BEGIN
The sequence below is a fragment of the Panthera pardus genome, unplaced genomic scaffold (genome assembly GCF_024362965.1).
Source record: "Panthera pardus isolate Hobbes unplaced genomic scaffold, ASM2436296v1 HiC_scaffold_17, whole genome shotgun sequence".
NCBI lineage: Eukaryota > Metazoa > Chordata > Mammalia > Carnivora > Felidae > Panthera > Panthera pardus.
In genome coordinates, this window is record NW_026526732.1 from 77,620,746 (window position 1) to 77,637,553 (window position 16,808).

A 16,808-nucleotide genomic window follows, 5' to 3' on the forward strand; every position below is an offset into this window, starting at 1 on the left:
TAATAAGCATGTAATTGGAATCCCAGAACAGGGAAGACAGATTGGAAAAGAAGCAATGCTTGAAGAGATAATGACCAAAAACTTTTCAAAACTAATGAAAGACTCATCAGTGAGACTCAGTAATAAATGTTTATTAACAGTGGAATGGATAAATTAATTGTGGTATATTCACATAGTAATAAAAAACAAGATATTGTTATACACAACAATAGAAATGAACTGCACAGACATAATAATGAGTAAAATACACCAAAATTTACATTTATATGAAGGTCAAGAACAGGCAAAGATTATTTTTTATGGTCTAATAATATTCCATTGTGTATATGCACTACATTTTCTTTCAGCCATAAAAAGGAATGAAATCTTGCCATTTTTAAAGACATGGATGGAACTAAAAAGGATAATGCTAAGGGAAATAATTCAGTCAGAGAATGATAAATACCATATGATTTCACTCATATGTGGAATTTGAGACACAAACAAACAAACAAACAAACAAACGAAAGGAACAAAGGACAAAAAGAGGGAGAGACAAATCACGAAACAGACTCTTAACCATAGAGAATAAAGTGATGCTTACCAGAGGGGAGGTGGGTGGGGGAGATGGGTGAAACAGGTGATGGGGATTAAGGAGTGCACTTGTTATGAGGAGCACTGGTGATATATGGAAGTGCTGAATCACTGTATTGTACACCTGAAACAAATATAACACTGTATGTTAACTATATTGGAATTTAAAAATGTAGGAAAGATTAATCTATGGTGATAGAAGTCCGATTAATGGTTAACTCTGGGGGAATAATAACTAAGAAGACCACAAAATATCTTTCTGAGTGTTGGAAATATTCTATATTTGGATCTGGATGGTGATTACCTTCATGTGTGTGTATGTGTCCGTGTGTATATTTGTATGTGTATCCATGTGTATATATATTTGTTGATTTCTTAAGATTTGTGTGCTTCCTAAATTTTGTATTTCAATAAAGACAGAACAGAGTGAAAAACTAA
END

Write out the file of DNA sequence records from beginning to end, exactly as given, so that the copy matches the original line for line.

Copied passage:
The sequence below is a fragment of the Panthera pardus genome, unplaced genomic scaffold (genome assembly GCF_024362965.1).
Source record: "Panthera pardus isolate Hobbes unplaced genomic scaffold, ASM2436296v1 HiC_scaffold_17, whole genome shotgun sequence".
NCBI lineage: Eukaryota > Metazoa > Chordata > Mammalia > Carnivora > Felidae > Panthera > Panthera pardus.
In genome coordinates, this window is record NW_026526732.1 from 77,620,746 (window position 1) to 77,637,553 (window position 16,808).

A 16,808-nucleotide genomic window follows, 5' to 3' on the forward strand; every position below is an offset into this window, starting at 1 on the left:
TAATAAGCATGTAATTGGAATCCCAGAACAGGGAAGACAGATTGGAAAAGAAGCAATGCTTGAAGAGATAATGACCAAAAACTTTTCAAAACTAATGAAAGACTCATCAGTGAGACTCAGTAATAAATGTTTATTAACAGTGGAATGGATAAATTAATTGTGGTATATTCACATAGTAATAAAAAACAAGATATTGTTATACACAACAATAGAAATGAACTGCACAGACATAATAATGAGTAAAATACACCAAAATTTACATTTATATGAAGGTCAAGAACAGGCAAAGATTATTTTTTATGGTCTAATAATATTCCATTGTGTATATGCACTACATTTTCTTTCAGCCATAAAAAGGAATGAAATCTTGCCATTTTTAAAGACATGGATGGAACTAAAAAGGATAATGCTAAGGGAAATAATTCAGTCAGAGAATGATAAATACCATATGATTTCACTCATATGTGGAATTTGAGACACAAACAAACAAACAAACAAACAAACGAAAGGAACAAAGGACAAAAAGAGGGAGAGACAAATCACGAAACAGACTCTTAACCATAGAGAATAAAGTGATGCTTACCAGAGGGGAGGTGGGTGGGGGAGATGGGTGAAACAGGTGATGGGGATTAAGGAGTGCACTTGTTATGAGGAGCACTGGTGATATATGGAAGTGCTGAATCACTGTATTGTACACCTGAAACAAATATAACACTGTATGTTAACTATATTGGAATTTAAAAATGTAGGAAAGATTAATCTATGGTGATAGAAGTCCGATTAATGGTTAACTCTGGGGGAATAATAACTAAGAAGACCACAAAATATCTTTCTGAGTGTTGGAAATATTCTATATTTGGATCTGGATGGTGATTACCTTCATGTGTGTGTATGTGTCCGTGTGTATATTTGTATGTGTATCCATGTGTATATATATTTGTTGATTTCTTAAGATTTGTGTGCTTCCTAAATTTTGTATTTCAATAAAGACAGAACAGAGTGAAAAACTAA